OSHA Proposes Fines Against Texas Employer For Safety Violations

OSHA cited Michael Angelo's Gourmet Food Inc., Austin, Texas, with\r\n34 alleged safety violations and proposed penalties totaling\r\n$161,550.

OSHA cited Michael Angelo''s Gourmet Food Inc., Austin, Texas, with 34 alleged safety violations and proposed penalties totaling $161,550.

Michael Angelo''s Gourmet Foods is a frozen food manufacturer that employs approximately 615 workers in North Austin.

The alleged safety violations were discovered during an OSHA inspection that began in August 2000 by a referral from an OSHA health inspector after a release of ammonia at the plant.

In a separate health investigation, OSHA issued $220,950 in proposed penalties to the company on Feb. 5 for 21 alleged health violations resulting from the ammonia release.

These citations were issued to the company in response to an evacuation of an ammonia release that resulted in 12 food production workers requiring medical attention.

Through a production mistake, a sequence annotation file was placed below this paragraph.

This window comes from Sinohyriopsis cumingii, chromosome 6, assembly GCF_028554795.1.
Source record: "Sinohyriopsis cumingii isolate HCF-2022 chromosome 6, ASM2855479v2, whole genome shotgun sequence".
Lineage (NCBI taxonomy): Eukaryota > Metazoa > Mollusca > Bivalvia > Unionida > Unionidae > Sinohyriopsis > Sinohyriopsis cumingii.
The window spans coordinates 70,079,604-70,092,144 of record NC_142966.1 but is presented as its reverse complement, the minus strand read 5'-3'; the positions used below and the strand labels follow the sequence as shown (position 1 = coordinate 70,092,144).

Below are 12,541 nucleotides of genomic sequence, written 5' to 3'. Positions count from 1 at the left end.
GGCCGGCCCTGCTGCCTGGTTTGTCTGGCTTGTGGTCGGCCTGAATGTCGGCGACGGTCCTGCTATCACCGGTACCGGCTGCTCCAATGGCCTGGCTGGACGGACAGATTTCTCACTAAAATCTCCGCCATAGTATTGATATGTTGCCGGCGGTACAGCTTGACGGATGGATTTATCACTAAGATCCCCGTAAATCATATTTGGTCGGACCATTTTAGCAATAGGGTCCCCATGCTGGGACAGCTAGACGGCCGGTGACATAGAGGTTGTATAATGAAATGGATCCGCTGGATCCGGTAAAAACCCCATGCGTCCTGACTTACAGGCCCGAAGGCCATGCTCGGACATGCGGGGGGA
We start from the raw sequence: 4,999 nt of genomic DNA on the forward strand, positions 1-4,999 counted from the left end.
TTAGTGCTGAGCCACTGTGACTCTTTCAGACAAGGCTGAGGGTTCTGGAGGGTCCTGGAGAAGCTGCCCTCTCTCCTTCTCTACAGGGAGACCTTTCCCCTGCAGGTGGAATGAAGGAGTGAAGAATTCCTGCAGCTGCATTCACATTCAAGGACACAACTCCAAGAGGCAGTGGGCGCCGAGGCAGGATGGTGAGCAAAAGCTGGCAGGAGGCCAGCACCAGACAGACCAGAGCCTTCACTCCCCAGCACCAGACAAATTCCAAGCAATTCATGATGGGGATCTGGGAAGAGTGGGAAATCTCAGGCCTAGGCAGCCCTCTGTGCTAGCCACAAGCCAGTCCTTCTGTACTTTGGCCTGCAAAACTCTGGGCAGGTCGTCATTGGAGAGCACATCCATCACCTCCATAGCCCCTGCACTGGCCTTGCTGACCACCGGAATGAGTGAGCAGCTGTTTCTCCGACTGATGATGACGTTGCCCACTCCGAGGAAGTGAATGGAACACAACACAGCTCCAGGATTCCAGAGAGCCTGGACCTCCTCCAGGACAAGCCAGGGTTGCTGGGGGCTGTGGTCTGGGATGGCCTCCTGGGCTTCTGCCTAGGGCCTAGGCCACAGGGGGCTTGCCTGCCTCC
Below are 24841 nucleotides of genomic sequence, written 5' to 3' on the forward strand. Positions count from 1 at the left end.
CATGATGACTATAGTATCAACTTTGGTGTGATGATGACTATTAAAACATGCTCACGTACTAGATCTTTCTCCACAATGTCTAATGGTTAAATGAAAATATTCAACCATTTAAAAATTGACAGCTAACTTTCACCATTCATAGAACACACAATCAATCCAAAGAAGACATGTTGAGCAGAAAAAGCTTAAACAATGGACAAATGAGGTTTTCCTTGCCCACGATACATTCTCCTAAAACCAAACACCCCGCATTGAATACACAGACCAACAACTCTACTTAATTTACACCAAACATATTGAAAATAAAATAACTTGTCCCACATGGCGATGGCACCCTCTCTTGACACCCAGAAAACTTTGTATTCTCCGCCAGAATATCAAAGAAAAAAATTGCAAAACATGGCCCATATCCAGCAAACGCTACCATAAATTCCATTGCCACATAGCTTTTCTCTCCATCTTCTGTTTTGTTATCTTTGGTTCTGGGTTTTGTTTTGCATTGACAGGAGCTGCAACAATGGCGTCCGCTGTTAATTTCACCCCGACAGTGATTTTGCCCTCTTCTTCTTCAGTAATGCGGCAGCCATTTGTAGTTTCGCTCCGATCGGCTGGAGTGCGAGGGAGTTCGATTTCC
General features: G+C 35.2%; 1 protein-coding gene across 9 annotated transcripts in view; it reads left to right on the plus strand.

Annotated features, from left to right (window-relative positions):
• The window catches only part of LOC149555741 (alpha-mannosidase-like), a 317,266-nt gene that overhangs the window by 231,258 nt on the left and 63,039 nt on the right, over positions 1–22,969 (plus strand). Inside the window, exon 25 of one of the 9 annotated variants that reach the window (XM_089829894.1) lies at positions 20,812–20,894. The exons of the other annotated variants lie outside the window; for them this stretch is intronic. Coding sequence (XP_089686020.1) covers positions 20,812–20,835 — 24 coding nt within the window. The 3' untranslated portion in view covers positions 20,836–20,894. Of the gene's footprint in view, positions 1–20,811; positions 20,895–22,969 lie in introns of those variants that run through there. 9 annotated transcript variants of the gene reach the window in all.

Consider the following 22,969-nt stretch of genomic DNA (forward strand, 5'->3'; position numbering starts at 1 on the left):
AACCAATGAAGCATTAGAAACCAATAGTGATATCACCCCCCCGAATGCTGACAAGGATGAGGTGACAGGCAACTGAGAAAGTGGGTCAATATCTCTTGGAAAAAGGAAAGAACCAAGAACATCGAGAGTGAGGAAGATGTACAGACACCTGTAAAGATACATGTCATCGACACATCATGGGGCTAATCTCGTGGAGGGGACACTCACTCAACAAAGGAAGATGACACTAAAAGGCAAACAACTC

The recent citations include two willful, 20 alleged serious and 12 other-than-serious safety violations.

The two willful violations involved failing to provide training and proper lockout/tagout procedures during cleaning and maintaining of machines to ensure that the energy sources from the machines could not be restarted; and failing to properly guard moving parts of machinery.

The company was also cited with 20 alleged serious violations, some of which include failing to follow federal regulations regarding process safety management of the ammonia system, control of hazardous energy while servicing machines, machine guarding, electrical hazards and other safety issues.

"OSHA investigators found machine safety interlocks deliberately bypassed in order to speed up production and maintenance work on machinery that was not properly locked out of service putting employees at risk for amputations and other serious injuries," said Paul Brantley, OSHA area director in Austin. "Preventable injuries were occurring in the plant and the employer did not take prompt corrective action to reduce these injuries."

by Virginia Sutcliffe

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